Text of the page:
Rose Namajunas is a brown belt in Brazilian Jiu Jitsu and presents a real threat to Joanna despite what my fandom in the previous paragraph may make it seem. Her best bet, as it appears to me, is to get a takedown and use her superior grappling to secure positions and deal damage with ground pound or setting up a submission. Its no secret that she has the better grappling but Joanna specializes in escaping the very positions that Rose would look to put her in. From Rose’s past fights, most of her takedowns come by way of hip throw or trip from within the clinch. That means that she will have to rely on closing the distance, entering the clinch, and securing a takedown without shooting. Although difficult, it seems possible.
Most of the fighters that Joanna has faced have tried the traditional takedown attempts. Changing levels and shooting under her strikes, which has consistently been met with a nasty sprawl and solid defense. Rose probably wont shoot that way though, so this will be a awesome opportunity to see if Joanna can stop a different type of takedown. My prediction for this one is a nasty decision win for Joanna Jedrzejczyk. I think Rose’s striking is just smart enough to not get finished by Joanna. I also think she’s probably the toughest female fighter on the planet tied with Joanna. I think she will fight until the last bell but lose a closer decision (probably a split) than anyone has lost to Joanna Jedrzejczyk before.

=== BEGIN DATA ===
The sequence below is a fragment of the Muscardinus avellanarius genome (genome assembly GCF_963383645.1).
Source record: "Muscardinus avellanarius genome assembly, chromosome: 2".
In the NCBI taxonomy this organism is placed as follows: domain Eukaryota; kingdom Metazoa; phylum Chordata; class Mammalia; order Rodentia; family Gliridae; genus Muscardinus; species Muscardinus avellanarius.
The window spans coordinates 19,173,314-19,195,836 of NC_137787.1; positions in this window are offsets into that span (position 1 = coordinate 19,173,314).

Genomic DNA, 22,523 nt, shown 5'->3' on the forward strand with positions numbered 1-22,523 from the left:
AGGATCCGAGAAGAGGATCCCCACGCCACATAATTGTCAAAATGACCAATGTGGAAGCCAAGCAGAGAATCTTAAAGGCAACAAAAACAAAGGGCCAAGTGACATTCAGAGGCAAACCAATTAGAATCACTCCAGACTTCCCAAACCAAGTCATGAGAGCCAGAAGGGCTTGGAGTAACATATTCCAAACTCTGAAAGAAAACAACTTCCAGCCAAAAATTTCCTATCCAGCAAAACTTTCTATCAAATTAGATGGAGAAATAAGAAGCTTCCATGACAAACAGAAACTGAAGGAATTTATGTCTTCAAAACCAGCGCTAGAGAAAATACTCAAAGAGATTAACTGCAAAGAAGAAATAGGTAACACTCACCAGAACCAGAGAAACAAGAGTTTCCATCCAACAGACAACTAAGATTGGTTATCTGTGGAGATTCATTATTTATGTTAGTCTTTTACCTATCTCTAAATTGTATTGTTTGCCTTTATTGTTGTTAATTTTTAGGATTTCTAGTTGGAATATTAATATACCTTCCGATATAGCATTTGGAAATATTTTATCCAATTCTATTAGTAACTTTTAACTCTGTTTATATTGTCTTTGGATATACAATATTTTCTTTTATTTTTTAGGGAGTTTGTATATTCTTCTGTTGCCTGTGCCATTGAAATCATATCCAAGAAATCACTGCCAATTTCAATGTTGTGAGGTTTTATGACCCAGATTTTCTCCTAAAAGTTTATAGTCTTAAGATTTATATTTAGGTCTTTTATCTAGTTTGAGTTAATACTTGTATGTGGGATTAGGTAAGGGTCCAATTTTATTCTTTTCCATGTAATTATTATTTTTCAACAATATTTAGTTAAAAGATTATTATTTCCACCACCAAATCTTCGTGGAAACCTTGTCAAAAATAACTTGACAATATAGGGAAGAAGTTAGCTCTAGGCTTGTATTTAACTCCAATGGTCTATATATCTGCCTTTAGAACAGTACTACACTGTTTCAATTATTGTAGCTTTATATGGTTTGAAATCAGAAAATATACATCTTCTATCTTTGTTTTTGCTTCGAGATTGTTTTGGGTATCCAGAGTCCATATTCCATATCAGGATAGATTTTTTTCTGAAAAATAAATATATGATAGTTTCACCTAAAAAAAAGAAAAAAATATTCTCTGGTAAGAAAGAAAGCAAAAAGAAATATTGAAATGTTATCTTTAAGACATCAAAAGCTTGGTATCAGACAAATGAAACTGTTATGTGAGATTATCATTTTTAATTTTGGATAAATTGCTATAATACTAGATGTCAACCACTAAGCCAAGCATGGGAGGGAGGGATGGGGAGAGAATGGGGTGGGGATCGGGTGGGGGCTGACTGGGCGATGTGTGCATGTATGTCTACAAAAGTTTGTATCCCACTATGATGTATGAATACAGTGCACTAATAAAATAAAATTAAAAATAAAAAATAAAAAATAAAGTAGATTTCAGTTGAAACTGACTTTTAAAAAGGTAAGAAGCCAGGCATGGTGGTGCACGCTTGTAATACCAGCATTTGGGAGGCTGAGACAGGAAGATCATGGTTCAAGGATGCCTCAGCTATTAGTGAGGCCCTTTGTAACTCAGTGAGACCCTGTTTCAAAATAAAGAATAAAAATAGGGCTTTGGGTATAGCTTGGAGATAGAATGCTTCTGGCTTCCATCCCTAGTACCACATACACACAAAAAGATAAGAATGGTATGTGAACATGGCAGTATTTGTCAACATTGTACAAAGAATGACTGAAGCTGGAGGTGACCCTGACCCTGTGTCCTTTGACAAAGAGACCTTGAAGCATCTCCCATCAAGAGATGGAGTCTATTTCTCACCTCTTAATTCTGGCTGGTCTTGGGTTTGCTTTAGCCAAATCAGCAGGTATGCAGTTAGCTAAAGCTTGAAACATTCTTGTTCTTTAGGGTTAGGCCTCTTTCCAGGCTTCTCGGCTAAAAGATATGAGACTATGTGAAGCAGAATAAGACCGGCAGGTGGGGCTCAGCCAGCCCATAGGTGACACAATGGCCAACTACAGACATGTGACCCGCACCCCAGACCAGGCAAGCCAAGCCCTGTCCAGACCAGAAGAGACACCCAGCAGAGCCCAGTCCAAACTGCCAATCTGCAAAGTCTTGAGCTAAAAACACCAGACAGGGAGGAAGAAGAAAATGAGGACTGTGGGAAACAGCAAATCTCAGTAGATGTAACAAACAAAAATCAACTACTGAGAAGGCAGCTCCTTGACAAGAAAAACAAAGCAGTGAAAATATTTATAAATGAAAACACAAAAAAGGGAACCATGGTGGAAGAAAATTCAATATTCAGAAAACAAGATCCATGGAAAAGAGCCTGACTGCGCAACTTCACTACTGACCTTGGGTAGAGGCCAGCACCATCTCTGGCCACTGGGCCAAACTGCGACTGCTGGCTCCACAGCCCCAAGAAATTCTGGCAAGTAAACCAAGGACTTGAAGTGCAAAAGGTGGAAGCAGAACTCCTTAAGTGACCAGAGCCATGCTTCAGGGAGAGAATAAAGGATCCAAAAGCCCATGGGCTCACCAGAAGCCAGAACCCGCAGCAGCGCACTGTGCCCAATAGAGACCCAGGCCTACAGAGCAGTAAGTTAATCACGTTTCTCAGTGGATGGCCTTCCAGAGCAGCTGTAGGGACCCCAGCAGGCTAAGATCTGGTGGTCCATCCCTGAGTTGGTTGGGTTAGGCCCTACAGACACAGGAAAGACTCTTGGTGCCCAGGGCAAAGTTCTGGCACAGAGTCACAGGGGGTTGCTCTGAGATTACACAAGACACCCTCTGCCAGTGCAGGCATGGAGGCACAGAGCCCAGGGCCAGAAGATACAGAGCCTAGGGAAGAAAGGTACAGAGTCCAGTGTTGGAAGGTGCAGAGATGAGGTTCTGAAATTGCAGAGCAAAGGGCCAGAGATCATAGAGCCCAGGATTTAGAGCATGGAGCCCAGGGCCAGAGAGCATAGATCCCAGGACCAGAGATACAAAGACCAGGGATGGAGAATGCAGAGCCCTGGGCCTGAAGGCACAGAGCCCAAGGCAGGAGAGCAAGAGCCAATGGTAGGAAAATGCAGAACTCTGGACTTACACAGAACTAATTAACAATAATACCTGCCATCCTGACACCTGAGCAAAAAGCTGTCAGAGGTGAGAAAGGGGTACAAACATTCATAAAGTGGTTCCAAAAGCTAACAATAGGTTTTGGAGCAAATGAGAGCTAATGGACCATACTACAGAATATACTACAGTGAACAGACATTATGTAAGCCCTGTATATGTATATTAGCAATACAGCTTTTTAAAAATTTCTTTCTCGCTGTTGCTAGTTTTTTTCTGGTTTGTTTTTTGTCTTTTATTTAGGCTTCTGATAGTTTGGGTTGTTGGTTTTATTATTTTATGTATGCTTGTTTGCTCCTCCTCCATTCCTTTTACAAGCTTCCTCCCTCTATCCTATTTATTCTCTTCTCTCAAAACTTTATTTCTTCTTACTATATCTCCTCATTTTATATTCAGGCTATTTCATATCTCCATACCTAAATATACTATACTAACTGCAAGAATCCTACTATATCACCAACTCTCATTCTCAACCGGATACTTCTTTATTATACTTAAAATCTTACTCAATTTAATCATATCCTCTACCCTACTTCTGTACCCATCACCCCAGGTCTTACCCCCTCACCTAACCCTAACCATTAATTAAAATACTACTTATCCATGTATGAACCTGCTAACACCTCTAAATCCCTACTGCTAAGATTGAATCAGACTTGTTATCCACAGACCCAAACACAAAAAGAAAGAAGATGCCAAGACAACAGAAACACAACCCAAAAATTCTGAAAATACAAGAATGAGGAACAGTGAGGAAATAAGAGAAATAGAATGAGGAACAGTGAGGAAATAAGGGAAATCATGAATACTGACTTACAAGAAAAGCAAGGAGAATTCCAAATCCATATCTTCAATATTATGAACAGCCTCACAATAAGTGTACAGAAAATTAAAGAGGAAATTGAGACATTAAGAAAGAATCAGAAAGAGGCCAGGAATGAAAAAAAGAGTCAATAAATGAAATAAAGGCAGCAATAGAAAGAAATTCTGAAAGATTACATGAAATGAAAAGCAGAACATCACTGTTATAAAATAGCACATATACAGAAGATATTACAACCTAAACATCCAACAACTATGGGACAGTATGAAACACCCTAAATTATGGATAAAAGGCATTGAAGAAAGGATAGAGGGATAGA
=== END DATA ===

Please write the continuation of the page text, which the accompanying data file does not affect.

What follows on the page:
Joanna Jedrejczyk -600
Rose Namajunas +400
Cody Garbrandt vs. TJ Dillashaw
The rivalry between these two has been well documented for quite some time now. They were former teammates at Team Alpha Male where Urijah Fabrer can be credited for recruiting and effectively beginning T.J. Dillashaw’s MMA career. When Urijah brought in Duane Ludwig to be head coach of Team Alpha Male, he and Dillashaw hit it off. Most of the fighters at TAM benefitted from Ludwig but Dillashaw benefitted the most.